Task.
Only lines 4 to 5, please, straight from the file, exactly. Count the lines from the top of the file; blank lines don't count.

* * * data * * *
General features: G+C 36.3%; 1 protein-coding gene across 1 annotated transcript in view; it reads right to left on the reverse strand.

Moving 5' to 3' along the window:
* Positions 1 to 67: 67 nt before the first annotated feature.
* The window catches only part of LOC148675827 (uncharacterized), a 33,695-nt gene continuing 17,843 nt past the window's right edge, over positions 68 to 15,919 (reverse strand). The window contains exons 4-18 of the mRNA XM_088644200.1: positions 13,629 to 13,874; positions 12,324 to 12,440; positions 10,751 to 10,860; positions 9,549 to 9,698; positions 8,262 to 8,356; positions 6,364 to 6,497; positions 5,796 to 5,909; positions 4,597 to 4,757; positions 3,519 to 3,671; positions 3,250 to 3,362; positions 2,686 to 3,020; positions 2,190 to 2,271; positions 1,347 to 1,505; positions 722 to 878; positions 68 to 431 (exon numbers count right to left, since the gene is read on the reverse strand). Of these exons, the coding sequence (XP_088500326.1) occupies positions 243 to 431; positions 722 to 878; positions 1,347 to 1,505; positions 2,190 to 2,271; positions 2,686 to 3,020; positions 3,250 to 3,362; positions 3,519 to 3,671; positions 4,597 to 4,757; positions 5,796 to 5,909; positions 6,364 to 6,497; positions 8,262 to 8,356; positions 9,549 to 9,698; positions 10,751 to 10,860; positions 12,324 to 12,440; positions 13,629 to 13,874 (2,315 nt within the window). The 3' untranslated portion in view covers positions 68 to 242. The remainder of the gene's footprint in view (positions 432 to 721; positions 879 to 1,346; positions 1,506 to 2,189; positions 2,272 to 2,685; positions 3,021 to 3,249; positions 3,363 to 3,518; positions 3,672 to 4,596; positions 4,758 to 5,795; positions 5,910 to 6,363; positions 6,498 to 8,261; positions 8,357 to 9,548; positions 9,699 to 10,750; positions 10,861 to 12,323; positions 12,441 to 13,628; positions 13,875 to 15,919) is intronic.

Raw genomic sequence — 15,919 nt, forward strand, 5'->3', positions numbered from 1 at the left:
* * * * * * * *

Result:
* The window catches only part of LOC148675827 (uncharacterized), a 33,695-nt gene continuing 17,843 nt past the window's right edge, over positions 68 to 15,919 (reverse strand). The window contains exons 4-18 of the mRNA XM_088644200.1: positions 13,629 to 13,874; positions 12,324 to 12,440; positions 10,751 to 10,860; positions 9,549 to 9,698; positions 8,262 to 8,356; positions 6,364 to 6,497; positions 5,796 to 5,909; positions 4,597 to 4,757; positions 3,519 to 3,671; positions 3,250 to 3,362; positions 2,686 to 3,020; positions 2,190 to 2,271; positions 1,347 to 1,505; positions 722 to 878; positions 68 to 431 (exon numbers count right to left, since the gene is read on the reverse strand). Of these exons, the coding sequence (XP_088500326.1) occupies positions 243 to 431; positions 722 to 878; positions 1,347 to 1,505; positions 2,190 to 2,271; positions 2,686 to 3,020; positions 3,250 to 3,362; positions 3,519 to 3,671; positions 4,597 to 4,757; positions 5,796 to 5,909; positions 6,364 to 6,497; positions 8,262 to 8,356; positions 9,549 to 9,698; positions 10,751 to 10,860; positions 12,324 to 12,440; positions 13,629 to 13,874 (2,315 nt within the window). The 3' untranslated portion in view covers positions 68 to 242. The remainder of the gene's footprint in view (positions 432 to 721; positions 879 to 1,346; positions 1,506 to 2,189; positions 2,272 to 2,685; positions 3,021 to 3,249; positions 3,363 to 3,518; positions 3,672 to 4,596; positions 4,758 to 5,795; positions 5,910 to 6,363; positions 6,498 to 8,261; positions 8,357 to 9,548; positions 9,699 to 10,750; positions 10,861 to 12,323; positions 12,441 to 13,628; positions 13,875 to 15,919) is intronic.

Raw genomic sequence — 15,919 nt, forward strand, 5'->3', positions numbered from 1 at the left: